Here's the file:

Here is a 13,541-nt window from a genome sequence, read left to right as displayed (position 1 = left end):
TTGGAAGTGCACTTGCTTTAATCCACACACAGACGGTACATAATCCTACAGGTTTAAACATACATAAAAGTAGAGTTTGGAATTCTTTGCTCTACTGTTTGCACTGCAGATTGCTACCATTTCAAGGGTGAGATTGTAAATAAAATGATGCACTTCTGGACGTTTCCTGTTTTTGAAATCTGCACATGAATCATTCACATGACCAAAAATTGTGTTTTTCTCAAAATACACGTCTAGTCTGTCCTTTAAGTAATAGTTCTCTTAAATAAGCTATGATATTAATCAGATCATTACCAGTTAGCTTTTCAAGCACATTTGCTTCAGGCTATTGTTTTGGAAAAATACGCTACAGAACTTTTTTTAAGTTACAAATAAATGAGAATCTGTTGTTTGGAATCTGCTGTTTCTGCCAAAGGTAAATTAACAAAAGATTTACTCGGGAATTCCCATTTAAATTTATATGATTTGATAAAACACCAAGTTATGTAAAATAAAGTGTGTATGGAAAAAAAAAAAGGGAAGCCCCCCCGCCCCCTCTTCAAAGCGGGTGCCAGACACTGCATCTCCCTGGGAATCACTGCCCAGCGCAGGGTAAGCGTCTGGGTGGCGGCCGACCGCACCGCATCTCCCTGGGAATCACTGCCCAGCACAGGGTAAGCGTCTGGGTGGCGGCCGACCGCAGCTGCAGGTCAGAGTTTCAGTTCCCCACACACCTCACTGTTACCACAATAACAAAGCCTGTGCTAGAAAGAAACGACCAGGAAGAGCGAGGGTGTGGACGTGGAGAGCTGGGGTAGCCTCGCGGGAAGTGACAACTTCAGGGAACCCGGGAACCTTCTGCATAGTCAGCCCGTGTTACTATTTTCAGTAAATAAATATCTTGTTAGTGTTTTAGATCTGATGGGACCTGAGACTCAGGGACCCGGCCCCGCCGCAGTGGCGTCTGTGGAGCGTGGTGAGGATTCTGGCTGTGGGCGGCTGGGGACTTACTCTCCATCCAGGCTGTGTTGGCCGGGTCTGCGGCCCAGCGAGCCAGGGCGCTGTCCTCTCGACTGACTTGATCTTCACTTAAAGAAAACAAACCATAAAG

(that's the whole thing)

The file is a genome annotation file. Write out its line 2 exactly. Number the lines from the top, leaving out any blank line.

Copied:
TTGGAAGTGCACTTGCTTTAATCCACACACAGACGGTACATAATCCTACAGGTTTAAACATACATAAAAGTAGAGTTTGGAATTCTTTGCTCTACTGTTTGCACTGCAGATTGCTACCATTTCAAGGGTGAGATTGTAAATAAAATGATGCACTTCTGGACGTTTCCTGTTTTTGAAATCTGCACATGAATCATTCACATGACCAAAAATTGTGTTTTTCTCAAAATACACGTCTAGTCTGTCCTTTAAGTAATAGTTCTCTTAAATAAGCTATGATATTAATCAGATCATTACCAGTTAGCTTTTCAAGCACATTTGCTTCAGGCTATTGTTTTGGAAAAATACGCTACAGAACTTTTTTTAAGTTACAAATAAATGAGAATCTGTTGTTTGGAATCTGCTGTTTCTGCCAAAGGTAAATTAACAAAAGATTTACTCGGGAATTCCCATTTAAATTTATATGATTTGATAAAACACCAAGTTATGTAAAATAAAGTGTGTATGGAAAAAAAAAAAGGGAAGCCCCCCCGCCCCCTCTTCAAAGCGGGTGCCAGACACTGCATCTCCCTGGGAATCACTGCCCAGCGCAGGGTAAGCGTCTGGGTGGCGGCCGACCGCACCGCATCTCCCTGGGAATCACTGCCCAGCACAGGGTAAGCGTCTGGGTGGCGGCCGACCGCAGCTGCAGGTCAGAGTTTCAGTTCCCCACACACCTCACTGTTACCACAATAACAAAGCCTGTGCTAGAAAGAAACGACCAGGAAGAGCGAGGGTGTGGACGTGGAGAGCTGGGGTAGCCTCGCGGGAAGTGACAACTTCAGGGAACCCGGGAACCTTCTGCATAGTCAGCCCGTGTTACTATTTTCAGTAAATAAATATCTTGTTAGTGTTTTAGATCTGATGGGACCTGAGACTCAGGGACCCGGCCCCGCCGCAGTGGCGTCTGTGGAGCGTGGTGAGGATTCTGGCTGTGGGCGGCTGGGGACTTACTCTCCATCCAGGCTGTGTTGGCCGGGTCTGCGGCCCAGCGAGCCAGGGCGCTGTCCTCTCGACTGACTTGATCTTCACTTAAAGAAAACAAACCATAAAG